Block 336 Studio Artists: Robert Bell, Jane Hayes Greenwood, Alex Gough, Tom Groves and Alex Virji.

8 Feb 2014 – 7 Mar 2014

Event times

Open 8th Feb - 7th March | Thurs - Sat | 12 - 6pm

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Save Event: Block 336 Studio Artists: Robert Bell, Jane Hayes Greenwood, Alex Gough, Tom Groves and Alex Virji.

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Block 336

London, United Kingdom


Travel Information

  • Buses: 35, 37, 59, 45, 109, 118, 133, 159, 196, 250, 333, 345, 355, 415
  • Brixton tube station: 7 mins walk
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Block 336 Studio Artists: Robert Bell, Jane Hayes Greenwood, Alex Gough, Tom Groves and Alex Virji.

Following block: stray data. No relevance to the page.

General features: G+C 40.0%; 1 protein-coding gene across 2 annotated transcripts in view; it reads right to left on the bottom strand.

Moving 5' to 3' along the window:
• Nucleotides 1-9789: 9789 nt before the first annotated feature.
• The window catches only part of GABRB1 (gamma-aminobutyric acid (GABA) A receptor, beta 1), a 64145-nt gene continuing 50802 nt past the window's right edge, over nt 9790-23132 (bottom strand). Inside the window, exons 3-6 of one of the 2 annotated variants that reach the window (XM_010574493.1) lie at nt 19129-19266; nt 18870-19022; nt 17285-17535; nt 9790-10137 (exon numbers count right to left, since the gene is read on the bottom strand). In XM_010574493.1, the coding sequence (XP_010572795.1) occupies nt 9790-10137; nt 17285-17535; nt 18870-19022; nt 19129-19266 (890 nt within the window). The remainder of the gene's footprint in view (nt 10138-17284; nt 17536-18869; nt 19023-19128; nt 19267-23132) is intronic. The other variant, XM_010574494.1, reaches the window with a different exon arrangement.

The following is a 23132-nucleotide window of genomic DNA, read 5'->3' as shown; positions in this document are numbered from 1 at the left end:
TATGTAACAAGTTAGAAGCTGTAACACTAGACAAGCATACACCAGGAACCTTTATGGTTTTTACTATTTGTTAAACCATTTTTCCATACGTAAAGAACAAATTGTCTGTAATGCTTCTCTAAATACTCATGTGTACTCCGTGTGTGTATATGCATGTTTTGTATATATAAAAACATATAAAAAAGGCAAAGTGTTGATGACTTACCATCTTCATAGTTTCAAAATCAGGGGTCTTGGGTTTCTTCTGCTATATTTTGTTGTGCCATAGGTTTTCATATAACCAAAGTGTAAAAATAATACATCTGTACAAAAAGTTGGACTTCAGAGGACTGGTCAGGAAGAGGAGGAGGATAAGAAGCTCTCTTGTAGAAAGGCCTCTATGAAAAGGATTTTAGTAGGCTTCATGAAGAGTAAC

BLOCK 336 STUDIO ARTISTS Private View: 7th February 2014 | 6 — 10pm Open: 8th February — 7th March | Thurs - Sat | 12 - 6 pm On 7th February 2014, Block 336 will reveal the most recent work by its studio artists Robert Bell, Jane Hayes Greenwood, Alex Gough, Tom Groves and Alex Virji. The exhibition features video installation, painting and drawing and aims to explore both the common ground and obvious differences between the artists' practices. Virji's work charts what he has calls ‘a pictorial perestroika', a restless entropic state fallen short of its utopian ambition. Unstable, shadowy and susceptible to change, Virji's delicately painted landscapes define an uncertain spatial territory that struggles to come to terms with the loss of identity and the discovery of self. Hayes Greenwood's drawn objects casually withdraw from any immediate point of recognition. Individually they appear oddly displaced, as if removed from some unknown museological or archaeological setting; but seen together they form a family, a mute mob of comic and sober properties. Despite their technical exactitude and precise execution, her drawings nevertheless retain an uneasy ambiguity. These are unmistakably real things, but exactly what these things are and what they might mean remains curiously concealed. Robert Bell's new works derive from the digital translations of his paintings. These revolving forms extend the abstract mark, worked painterly surface and conceptual terrain of his wall-based paintings until they begin to resemble singular forms reminiscent of the micro or macro realm. Here, painting is experienced as a 360 degree phenomenon, a spinning contraction of time, memory, process and event. Gough's recent work continues to explore a fascination with what he describes as ‘the equivalence between nature and paint'. Here composition, colour and form are held between flow and gesture, chance and control. The experience of nature and ones immersion within it is both given an open form, and harnessed within the very means of this form's production. Viewing these enigmatic works we find ourselves confronted with the uncertainty of our perceptions and our veiled attempts to make sense of our entanglement within the natural world. Groves' strange and unsettling works are points of intersection between given reality and unconscious phantasy. Part medical device, part Imaginary plaything, these painted schizoid forms act as trade offs between the artist's desire and its sublimated creative reward. Here, the body is in bits, castrated, dissected and utterly at odds with its own integrity. When presented as a ‘body of work' however, an alternative coherency is established, one attaching desire to sensation and meaning to purpose. Block 336 is based at 336 Brixton Road. The gallery is a short walk from Brixton tube station, Brixton Village and the Brixton O2 Academy. Block 336 is a UK registered charity Charity number: 1150535

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